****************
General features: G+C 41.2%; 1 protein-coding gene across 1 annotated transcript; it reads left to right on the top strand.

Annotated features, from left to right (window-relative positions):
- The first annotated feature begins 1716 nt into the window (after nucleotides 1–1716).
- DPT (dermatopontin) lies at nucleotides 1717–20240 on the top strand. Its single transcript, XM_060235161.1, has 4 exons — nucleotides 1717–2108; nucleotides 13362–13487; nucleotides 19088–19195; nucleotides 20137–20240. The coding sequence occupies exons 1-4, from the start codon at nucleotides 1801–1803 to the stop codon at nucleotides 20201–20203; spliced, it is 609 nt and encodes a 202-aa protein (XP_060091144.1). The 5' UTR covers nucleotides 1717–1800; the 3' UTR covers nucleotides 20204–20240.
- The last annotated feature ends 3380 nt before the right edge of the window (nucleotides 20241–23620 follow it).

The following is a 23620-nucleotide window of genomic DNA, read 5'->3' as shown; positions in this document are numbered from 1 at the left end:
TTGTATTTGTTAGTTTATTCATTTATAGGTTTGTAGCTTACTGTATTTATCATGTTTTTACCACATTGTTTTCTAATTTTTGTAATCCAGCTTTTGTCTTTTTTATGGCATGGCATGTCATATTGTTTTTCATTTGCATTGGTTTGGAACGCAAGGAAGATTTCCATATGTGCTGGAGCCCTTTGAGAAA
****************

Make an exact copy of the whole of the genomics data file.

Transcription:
General features: G+C 41.2%; 1 protein-coding gene across 1 annotated transcript; it reads left to right on the top strand.

Annotated features, from left to right (window-relative positions):
- The first annotated feature begins 1716 nt into the window (after nucleotides 1–1716).
- DPT (dermatopontin) lies at nucleotides 1717–20240 on the top strand. Its single transcript, XM_060235161.1, has 4 exons — nucleotides 1717–2108; nucleotides 13362–13487; nucleotides 19088–19195; nucleotides 20137–20240. The coding sequence occupies exons 1-4, from the start codon at nucleotides 1801–1803 to the stop codon at nucleotides 20201–20203; spliced, it is 609 nt and encodes a 202-aa protein (XP_060091144.1). The 5' UTR covers nucleotides 1717–1800; the 3' UTR covers nucleotides 20204–20240.
- The last annotated feature ends 3380 nt before the right edge of the window (nucleotides 20241–23620 follow it).

The following is a 23620-nucleotide window of genomic DNA, read 5'->3' as shown; positions in this document are numbered from 1 at the left end:
TTGTATTTGTTAGTTTATTCATTTATAGGTTTGTAGCTTACTGTATTTATCATGTTTTTACCACATTGTTTTCTAATTTTTGTAATCCAGCTTTTGTCTTTTTTATGGCATGGCATGTCATATTGTTTTTCATTTGCATTGGTTTGGAACGCAAGGAAGATTTCCATATGTGCTGGAGCCCTTTGAGAAA